The FCC last month issued an order to establish a program for commercial wireless carriers to deliver text-message alerts and critical information to their customers during disasters or other emergencies, although many questions remain regarding its implementation.

Passed to comply with a statutory deadline included the Warning, Alert and Response Network (WARN) Act, the FCC order creates the framework for a Commercial Mobile Alert System (CMAS). While carriers are not required to participate, all customers of participating carriers will be sent text-message information in emergency situations unless a customer has opted out of the program.

Three types of messages that CMAS is designed to carry include presidential alerts for national emergencies; imminent-threat alerts to provide information about significant risks, such as a national or man-made disaster; and child-abduction or AMBER Alert emergency information.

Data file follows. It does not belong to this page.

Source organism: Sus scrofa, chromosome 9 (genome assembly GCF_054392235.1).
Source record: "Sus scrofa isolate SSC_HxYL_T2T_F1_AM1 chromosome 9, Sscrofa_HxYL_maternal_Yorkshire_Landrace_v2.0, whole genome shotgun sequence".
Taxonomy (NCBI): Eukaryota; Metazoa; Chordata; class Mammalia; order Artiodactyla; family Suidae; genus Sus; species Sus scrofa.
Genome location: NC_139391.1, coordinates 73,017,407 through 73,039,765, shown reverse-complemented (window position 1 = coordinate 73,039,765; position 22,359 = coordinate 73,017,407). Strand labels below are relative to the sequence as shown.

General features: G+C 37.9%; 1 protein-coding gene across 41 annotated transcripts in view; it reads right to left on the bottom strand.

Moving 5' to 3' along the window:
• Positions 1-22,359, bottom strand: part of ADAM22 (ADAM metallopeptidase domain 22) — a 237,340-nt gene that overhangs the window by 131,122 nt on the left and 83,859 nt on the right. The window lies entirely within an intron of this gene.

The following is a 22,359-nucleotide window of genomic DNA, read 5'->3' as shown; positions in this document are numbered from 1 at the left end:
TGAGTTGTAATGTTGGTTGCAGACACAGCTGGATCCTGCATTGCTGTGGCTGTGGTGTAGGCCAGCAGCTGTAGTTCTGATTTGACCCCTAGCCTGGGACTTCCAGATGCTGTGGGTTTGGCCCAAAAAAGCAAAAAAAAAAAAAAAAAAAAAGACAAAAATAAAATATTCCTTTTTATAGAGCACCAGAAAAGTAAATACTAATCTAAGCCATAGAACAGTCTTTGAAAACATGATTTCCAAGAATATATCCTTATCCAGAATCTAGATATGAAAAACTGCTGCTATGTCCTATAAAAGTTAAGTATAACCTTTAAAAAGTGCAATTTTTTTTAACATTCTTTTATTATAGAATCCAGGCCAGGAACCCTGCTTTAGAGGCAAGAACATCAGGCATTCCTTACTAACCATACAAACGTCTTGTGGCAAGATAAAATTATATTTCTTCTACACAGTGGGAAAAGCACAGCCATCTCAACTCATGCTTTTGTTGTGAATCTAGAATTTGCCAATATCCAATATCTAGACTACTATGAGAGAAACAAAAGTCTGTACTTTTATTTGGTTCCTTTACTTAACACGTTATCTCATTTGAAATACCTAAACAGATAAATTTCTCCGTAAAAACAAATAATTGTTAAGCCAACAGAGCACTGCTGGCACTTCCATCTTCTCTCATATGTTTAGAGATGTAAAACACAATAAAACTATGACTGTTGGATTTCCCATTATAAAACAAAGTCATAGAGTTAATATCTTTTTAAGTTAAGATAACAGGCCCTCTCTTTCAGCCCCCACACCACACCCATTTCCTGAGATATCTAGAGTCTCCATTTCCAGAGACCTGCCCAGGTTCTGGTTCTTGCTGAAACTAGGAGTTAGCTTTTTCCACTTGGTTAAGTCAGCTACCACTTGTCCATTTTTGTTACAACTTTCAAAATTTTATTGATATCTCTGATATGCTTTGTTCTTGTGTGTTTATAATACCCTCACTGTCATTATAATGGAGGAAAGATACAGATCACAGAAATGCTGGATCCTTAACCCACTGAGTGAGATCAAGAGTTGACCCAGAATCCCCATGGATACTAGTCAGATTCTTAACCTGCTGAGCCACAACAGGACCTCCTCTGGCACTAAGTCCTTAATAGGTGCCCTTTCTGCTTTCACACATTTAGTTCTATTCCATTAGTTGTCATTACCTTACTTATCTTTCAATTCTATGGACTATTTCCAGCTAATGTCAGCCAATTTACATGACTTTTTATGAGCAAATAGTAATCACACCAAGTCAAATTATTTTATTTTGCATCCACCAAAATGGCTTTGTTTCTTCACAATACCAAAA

FCC commissioners agreed that a federal agency should serve as the alert aggregator and gateway for emergency information distributed on the CMAS. While there was speculation that FEMA would take that role, no federal entity has taken such action.

Mobile wireless consultant Andrew Seybold said existing wireless networks have some capacity limits for text messaging, which operates on a sequential basis. As a result, current text-message systems may not be ideal if timeliness is a priority, he said.